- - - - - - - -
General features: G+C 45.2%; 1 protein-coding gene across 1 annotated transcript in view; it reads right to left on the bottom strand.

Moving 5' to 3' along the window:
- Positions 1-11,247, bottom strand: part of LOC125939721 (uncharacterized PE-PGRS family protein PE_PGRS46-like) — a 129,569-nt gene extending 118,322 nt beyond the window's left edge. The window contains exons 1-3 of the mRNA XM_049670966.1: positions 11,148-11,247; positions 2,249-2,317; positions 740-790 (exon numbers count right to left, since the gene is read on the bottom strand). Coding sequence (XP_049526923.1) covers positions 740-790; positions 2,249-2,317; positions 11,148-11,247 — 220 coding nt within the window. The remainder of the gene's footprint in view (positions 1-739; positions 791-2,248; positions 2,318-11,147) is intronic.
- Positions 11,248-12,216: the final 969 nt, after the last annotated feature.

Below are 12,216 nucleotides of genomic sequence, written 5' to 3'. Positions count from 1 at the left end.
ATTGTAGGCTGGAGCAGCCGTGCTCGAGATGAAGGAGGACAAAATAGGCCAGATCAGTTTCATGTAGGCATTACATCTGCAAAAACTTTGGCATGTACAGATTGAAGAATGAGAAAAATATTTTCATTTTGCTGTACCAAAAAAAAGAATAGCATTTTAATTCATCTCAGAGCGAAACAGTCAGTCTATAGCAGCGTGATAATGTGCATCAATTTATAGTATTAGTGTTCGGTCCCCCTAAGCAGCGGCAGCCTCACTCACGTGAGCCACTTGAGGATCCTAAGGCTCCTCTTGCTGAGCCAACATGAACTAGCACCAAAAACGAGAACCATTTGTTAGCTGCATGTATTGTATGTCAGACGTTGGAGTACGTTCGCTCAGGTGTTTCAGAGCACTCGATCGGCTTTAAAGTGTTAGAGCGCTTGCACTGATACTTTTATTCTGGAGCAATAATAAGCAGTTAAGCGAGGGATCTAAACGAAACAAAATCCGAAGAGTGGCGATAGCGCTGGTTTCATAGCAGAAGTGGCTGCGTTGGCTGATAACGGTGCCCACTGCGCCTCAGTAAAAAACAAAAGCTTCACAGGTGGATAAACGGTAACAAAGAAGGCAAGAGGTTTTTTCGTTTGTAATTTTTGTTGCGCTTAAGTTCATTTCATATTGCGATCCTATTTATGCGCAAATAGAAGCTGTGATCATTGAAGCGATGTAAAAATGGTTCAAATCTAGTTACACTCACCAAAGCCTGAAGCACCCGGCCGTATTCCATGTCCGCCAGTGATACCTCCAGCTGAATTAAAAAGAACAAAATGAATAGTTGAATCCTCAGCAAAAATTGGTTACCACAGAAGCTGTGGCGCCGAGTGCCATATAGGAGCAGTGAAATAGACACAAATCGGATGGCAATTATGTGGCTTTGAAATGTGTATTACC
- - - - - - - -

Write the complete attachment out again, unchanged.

General features: G+C 45.2%; 1 protein-coding gene across 1 annotated transcript in view; it reads right to left on the bottom strand.

Moving 5' to 3' along the window:
- Positions 1-11,247, bottom strand: part of LOC125939721 (uncharacterized PE-PGRS family protein PE_PGRS46-like) — a 129,569-nt gene extending 118,322 nt beyond the window's left edge. The window contains exons 1-3 of the mRNA XM_049670966.1: positions 11,148-11,247; positions 2,249-2,317; positions 740-790 (exon numbers count right to left, since the gene is read on the bottom strand). Coding sequence (XP_049526923.1) covers positions 740-790; positions 2,249-2,317; positions 11,148-11,247 — 220 coding nt within the window. The remainder of the gene's footprint in view (positions 1-739; positions 791-2,248; positions 2,318-11,147) is intronic.
- Positions 11,248-12,216: the final 969 nt, after the last annotated feature.

Below are 12,216 nucleotides of genomic sequence, written 5' to 3'. Positions count from 1 at the left end.
ATTGTAGGCTGGAGCAGCCGTGCTCGAGATGAAGGAGGACAAAATAGGCCAGATCAGTTTCATGTAGGCATTACATCTGCAAAAACTTTGGCATGTACAGATTGAAGAATGAGAAAAATATTTTCATTTTGCTGTACCAAAAAAAAGAATAGCATTTTAATTCATCTCAGAGCGAAACAGTCAGTCTATAGCAGCGTGATAATGTGCATCAATTTATAGTATTAGTGTTCGGTCCCCCTAAGCAGCGGCAGCCTCACTCACGTGAGCCACTTGAGGATCCTAAGGCTCCTCTTGCTGAGCCAACATGAACTAGCACCAAAAACGAGAACCATTTGTTAGCTGCATGTATTGTATGTCAGACGTTGGAGTACGTTCGCTCAGGTGTTTCAGAGCACTCGATCGGCTTTAAAGTGTTAGAGCGCTTGCACTGATACTTTTATTCTGGAGCAATAATAAGCAGTTAAGCGAGGGATCTAAACGAAACAAAATCCGAAGAGTGGCGATAGCGCTGGTTTCATAGCAGAAGTGGCTGCGTTGGCTGATAACGGTGCCCACTGCGCCTCAGTAAAAAACAAAAGCTTCACAGGTGGATAAACGGTAACAAAGAAGGCAAGAGGTTTTTTCGTTTGTAATTTTTGTTGCGCTTAAGTTCATTTCATATTGCGATCCTATTTATGCGCAAATAGAAGCTGTGATCATTGAAGCGATGTAAAAATGGTTCAAATCTAGTTACACTCACCAAAGCCTGAAGCACCCGGCCGTATTCCATGTCCGCCAGTGATACCTCCAGCTGAATTAAAAAGAACAAAATGAATAGTTGAATCCTCAGCAAAAATTGGTTACCACAGAAGCTGTGGCGCCGAGTGCCATATAGGAGCAGTGAAATAGACACAAATCGGATGGCAATTATGTGGCTTTGAAATGTGTATTACC